When the landscape got covered by the clouds, we stopped at one of the rest points, took a few pictures and considered waiting a bit to see if it would clear up soon. Sunbandit ventured off along a hiking trail to check out the fragile alpine environment of the mountain, towering over a few other visitors in his helmet and oversized bright red rain jacket. He quickly disappeared into the fog and soon afterwards the Bluetooth comms units got disconnected as well. It felt very disorienting and the few minutes it took for the hikers to re-emerge near the road seemed very long. At one point the fog was so thick, the visibility was only about 10 m, but it improved a little and we continued up towards the summit.

The fog turned into a light drizzle and the road turned from freshly paved asphalt into hard packed dirt. That in itself would not have been a big deal, but the cars travelling ahead of us slowed down way below the posted limit of 20 mph to something like 6-7 mph. Passing is not permitted on this road, by if I kept going at such low speed on these steep slopes, I would stall within a minute, and the thought of trying to start up from zero on the uphill in slippery dirt helped me pass them*swiftly.

Once we reached the top, the drizzle stopped, but the fog persisted. At some point we saw a train car higher up near the summit, but after we climbed up the stairs to the true summit the fog thickened and I could no longer even find that train. A sign pointing to the "Observation Deck" seemed like a mean joke, as did the info plaque promising to help you identify the other mountains in the "Presidential Range". I did not even know that they named a whole range of mountains after different presidents, but hey, at least I learned something, even if I did not get to see them.


The summit of Mt. Washington. According to the sign, the winds here can reach up to 372 km/h! That's the second highest ever observed on Earth.

It did not look like the fog would clear up any time soon, it actually started to drizzle again, so we headed back down. Once we were below the clouds, the views opened up in all their majestic glory. We made a few more photos before the rain intensified, and then it was a straight ride down to the base of the mountain. And by straight, I mean it was twisty, wet, slippery, and full of passing slow cars in blind turns.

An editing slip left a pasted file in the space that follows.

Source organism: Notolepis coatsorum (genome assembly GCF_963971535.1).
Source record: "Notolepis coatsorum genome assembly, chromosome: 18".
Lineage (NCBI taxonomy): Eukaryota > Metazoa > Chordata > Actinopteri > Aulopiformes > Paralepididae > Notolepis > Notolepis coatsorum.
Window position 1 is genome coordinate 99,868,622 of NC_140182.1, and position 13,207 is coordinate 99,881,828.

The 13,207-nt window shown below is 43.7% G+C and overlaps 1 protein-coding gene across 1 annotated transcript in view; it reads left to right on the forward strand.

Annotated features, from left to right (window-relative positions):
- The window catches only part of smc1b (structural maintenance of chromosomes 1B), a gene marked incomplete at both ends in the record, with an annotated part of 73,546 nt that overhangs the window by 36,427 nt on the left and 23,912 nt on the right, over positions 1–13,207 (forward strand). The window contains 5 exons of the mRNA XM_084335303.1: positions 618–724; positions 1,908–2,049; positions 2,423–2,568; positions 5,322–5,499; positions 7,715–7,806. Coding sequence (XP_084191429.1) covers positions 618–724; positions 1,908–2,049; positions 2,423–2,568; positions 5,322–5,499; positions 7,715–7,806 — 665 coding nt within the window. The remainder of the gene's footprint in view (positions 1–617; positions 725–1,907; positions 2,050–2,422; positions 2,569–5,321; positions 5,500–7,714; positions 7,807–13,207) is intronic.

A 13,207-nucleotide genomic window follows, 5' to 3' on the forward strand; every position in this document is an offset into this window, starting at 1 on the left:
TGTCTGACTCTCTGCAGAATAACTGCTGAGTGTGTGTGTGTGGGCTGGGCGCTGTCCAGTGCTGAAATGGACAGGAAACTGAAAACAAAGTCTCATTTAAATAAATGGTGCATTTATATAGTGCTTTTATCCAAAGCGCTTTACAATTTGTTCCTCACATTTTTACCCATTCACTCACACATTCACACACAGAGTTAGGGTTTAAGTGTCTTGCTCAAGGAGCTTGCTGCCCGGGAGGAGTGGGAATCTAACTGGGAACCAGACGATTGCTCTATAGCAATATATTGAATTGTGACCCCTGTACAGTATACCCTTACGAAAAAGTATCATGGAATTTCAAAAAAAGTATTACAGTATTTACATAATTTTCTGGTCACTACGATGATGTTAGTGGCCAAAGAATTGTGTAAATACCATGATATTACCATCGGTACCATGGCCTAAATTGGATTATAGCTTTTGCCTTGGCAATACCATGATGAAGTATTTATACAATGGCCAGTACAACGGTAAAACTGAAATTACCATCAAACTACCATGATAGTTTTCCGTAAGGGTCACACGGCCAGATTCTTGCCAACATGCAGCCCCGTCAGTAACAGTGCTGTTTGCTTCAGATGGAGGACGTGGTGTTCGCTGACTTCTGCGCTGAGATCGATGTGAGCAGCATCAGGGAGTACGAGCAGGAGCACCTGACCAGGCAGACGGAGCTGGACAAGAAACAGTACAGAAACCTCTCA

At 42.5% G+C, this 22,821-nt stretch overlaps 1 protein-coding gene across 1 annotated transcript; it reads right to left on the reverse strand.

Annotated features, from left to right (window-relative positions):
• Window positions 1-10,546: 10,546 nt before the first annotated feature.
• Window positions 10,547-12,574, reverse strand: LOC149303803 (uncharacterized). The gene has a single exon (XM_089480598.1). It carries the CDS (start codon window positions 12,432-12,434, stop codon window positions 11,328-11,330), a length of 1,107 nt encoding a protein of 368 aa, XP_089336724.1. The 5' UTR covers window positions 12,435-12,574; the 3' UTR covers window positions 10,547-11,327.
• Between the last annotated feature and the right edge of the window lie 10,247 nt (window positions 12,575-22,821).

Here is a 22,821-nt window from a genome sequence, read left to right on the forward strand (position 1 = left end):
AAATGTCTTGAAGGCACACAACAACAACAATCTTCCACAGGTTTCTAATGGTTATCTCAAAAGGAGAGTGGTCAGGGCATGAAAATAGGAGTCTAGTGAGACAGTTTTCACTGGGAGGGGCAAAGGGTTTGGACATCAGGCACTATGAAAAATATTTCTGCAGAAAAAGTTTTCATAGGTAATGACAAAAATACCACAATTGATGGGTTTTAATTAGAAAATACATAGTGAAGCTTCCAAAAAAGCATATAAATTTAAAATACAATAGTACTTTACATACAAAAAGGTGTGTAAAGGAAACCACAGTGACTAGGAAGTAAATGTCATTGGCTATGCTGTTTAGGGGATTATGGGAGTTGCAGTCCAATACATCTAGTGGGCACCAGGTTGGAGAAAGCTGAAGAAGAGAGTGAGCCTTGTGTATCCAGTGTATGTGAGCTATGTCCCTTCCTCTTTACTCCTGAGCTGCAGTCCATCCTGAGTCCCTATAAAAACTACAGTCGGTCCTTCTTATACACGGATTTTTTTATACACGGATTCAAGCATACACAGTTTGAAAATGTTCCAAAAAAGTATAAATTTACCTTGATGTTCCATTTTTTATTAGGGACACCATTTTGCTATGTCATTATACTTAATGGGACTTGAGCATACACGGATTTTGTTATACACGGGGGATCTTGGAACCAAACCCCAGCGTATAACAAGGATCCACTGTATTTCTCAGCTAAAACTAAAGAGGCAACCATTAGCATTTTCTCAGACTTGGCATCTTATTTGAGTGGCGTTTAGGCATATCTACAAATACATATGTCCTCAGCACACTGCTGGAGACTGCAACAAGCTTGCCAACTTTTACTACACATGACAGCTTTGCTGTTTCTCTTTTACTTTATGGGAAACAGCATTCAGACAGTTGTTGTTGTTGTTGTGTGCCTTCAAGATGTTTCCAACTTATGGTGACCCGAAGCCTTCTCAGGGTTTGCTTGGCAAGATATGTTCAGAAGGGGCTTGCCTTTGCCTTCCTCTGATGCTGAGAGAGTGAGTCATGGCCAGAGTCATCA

Mount Washington, after the rain


Light and darkness, infrared




Clouds and road, infrared


Rock formations on Mt. Washington


Panoramic view from Mt. Washington road

The rain kept pouring. We waited inside the gift shop at the base of the mountain, but there was no end in sight to the wet weather. We headed out in the direction of New York until lunch time, when the weather cleared up and we stopped in a small town for a pizza. We passed Vermont and caught a beautiful light display over the mountains near Lake Champlain. Over the bridge, and we were in New York, enjoying the golden sunlight over the lake and the historic lighthouse.


Views in Vermont, looking out towards Adirondack mountains.




Lake Champlain Bridge (freshly opened in 2011)


New York route 22 on the shore of Lake Champlain.



Our target for the night was Lake Placid. The ride was supposed to be quite scenic along highway 73, but it was getting dark fast, for the last hour of riding we could not see anything not lit by the headlights. After a couple of wrong turns and necessary backtracking we finally made it to Lake Placid, our last stop on the trip.
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Old 12-31-2013, 11:07 AM   #55
Clipper
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I live on this godforsaken Rock stuck out in the North Atlantic and have ridden to many places around the island as well as having the great pleasure of sailing all around it.

You have a great report here. Loved the narrative and the pictures.
Im always fascinated to read about the experiences others have when they come to visit and wonder what they must think about the place as well as the people.

Ride Safe.......and Happy New Year to you!
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Old 12-31-2013, 05:26 PM   #56
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Ditto Clipper!
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Old 12-31-2013, 09:08 PM   #57
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Lake Placid, and finally, home!


View from Whiteface Mountain

The last morning of our trip started rather lazily. We did not have any immediate plans and did not really do much research about the Lake Placid area, aside from knowing that it's nestled in the middle of Adirondacks so it should be pretty when served the right way. We started out by slowly riding through the town in search of a good breakfast.